Two and a half years ago, the websites that they used the HTTPS protocol and left aside the traditional but insecure HTTP they became a majority in the Network of Networks. A few months before, Google (owner of the most used search engine and web browser) had declared the start of hostilities against the HTTP protocol, declaring herself ready to declare the Internet unsafe.
HTTPS progress since then has been remarkable; so much, Chrome stopped stating that an HTTP website “is safe” Because that had happened (and should have happened) to be normal, just pointing out the insecurity of all HTTP.
Google is now going for mixed content
But even today, on many websites we find what is called “mixed content”: the initial HTML code is loaded through an HTTPS connection (safe), while some of the resources of the samea (images, animations, videos, scripts or CSS files) they do it through HTTP connections (insecure).
Thus, despite the fact that the initial request to the server was secure, and a reassuring “https: //” appears in the address bar of our browser, the security of the site we visit is equally compromised.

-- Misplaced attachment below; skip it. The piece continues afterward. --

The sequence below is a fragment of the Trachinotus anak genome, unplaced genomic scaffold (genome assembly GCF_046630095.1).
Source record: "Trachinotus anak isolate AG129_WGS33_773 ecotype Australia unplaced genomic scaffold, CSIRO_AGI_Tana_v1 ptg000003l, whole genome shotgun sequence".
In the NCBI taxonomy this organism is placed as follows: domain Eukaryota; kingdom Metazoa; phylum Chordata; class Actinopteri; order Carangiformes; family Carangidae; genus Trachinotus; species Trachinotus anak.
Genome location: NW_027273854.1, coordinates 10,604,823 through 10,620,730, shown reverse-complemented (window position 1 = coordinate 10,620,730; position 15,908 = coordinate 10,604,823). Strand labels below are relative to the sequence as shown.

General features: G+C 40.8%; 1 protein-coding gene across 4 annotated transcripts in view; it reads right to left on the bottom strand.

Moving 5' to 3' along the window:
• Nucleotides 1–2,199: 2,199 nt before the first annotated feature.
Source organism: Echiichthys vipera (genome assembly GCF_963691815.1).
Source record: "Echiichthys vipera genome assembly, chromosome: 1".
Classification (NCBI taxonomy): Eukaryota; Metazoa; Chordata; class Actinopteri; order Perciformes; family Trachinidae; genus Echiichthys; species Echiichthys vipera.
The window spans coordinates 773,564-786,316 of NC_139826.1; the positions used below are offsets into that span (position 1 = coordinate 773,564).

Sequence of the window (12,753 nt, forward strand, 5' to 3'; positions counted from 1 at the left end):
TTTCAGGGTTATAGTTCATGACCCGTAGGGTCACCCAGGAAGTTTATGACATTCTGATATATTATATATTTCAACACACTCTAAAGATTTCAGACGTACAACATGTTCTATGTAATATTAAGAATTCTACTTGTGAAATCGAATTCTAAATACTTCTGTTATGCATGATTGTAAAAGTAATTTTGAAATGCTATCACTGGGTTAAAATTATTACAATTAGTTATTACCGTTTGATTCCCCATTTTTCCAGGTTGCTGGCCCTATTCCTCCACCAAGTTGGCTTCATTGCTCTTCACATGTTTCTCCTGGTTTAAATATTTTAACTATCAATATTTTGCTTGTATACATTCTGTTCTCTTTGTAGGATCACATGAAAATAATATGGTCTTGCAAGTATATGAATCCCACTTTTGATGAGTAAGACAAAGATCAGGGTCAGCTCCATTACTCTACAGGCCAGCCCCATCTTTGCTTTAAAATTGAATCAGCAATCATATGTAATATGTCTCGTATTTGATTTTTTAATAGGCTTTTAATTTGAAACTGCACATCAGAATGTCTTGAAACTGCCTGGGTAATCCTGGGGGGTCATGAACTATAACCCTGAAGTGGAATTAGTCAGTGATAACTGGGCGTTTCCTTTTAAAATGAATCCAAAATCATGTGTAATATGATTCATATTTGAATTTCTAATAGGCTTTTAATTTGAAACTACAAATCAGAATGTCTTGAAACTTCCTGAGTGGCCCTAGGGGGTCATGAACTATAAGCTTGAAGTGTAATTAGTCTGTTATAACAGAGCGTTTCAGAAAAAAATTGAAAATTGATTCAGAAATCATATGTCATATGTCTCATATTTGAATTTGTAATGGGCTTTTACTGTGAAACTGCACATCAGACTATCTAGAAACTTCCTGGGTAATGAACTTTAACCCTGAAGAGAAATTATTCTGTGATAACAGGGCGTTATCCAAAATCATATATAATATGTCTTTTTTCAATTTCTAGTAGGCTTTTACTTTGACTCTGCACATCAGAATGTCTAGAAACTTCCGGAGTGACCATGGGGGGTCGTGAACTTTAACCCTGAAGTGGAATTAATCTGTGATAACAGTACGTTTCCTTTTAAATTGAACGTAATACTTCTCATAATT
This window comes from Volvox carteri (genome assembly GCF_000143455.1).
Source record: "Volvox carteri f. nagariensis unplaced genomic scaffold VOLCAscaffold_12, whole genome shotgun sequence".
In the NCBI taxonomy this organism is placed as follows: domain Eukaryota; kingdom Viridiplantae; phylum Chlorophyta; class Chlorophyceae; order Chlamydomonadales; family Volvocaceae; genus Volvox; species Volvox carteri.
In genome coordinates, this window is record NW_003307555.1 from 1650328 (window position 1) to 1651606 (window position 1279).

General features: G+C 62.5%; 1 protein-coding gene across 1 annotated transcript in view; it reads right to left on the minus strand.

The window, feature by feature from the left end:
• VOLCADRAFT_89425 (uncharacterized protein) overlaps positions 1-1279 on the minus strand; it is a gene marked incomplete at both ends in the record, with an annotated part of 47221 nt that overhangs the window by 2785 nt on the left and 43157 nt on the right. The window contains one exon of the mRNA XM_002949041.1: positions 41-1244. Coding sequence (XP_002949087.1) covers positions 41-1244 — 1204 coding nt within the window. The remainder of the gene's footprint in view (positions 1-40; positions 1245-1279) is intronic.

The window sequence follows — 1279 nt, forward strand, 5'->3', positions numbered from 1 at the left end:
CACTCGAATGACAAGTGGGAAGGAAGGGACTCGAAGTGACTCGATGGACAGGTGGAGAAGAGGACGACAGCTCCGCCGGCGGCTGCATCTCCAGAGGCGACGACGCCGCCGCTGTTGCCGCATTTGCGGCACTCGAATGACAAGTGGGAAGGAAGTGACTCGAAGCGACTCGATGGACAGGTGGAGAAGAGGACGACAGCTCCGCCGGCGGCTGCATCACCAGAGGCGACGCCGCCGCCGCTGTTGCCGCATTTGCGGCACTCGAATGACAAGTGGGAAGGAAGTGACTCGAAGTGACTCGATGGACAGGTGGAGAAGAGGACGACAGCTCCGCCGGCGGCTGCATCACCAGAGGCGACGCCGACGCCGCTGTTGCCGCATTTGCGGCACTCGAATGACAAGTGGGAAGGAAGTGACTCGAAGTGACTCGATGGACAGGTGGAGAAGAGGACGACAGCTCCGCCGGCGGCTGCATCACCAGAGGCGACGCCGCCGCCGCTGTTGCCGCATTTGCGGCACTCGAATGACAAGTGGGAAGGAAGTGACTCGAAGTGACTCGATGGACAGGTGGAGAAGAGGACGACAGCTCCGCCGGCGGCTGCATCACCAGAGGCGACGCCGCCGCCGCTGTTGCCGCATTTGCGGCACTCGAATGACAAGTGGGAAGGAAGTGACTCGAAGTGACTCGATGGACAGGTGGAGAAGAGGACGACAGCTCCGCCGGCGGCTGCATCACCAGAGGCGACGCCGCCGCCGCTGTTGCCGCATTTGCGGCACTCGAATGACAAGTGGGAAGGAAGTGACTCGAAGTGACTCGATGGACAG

Until now, this kind of content was not blocked by browsers, because could be essential to maintain the functionality or appearance of the website.
But Google seems determined to leave the HTTP protocol behind, and has decided to take the risk: Although in the current Google Chrome 80 it has already started to rewrite / block audio / video resources, the Google Chrome 81 beta has already apply that same measure also to images. From now on, Google Chrome will rewrite all calls to HTTP resources, and will try to look them up in equivalent addresses with HTTPS, rewriting the calls inserted in the HTML.
That may even be good news for many webmasters who haven’t finished reviewing their website code, but who can safely provide such resources: Google will do the work for them and save security warnings that give a bad image of your site and affect your web positioning.
Track | TheWindowsClub
Image | Christiaan Colen
Google Chrome begins to block the loading of HTTP content on secure websites, even if they stop displaying properly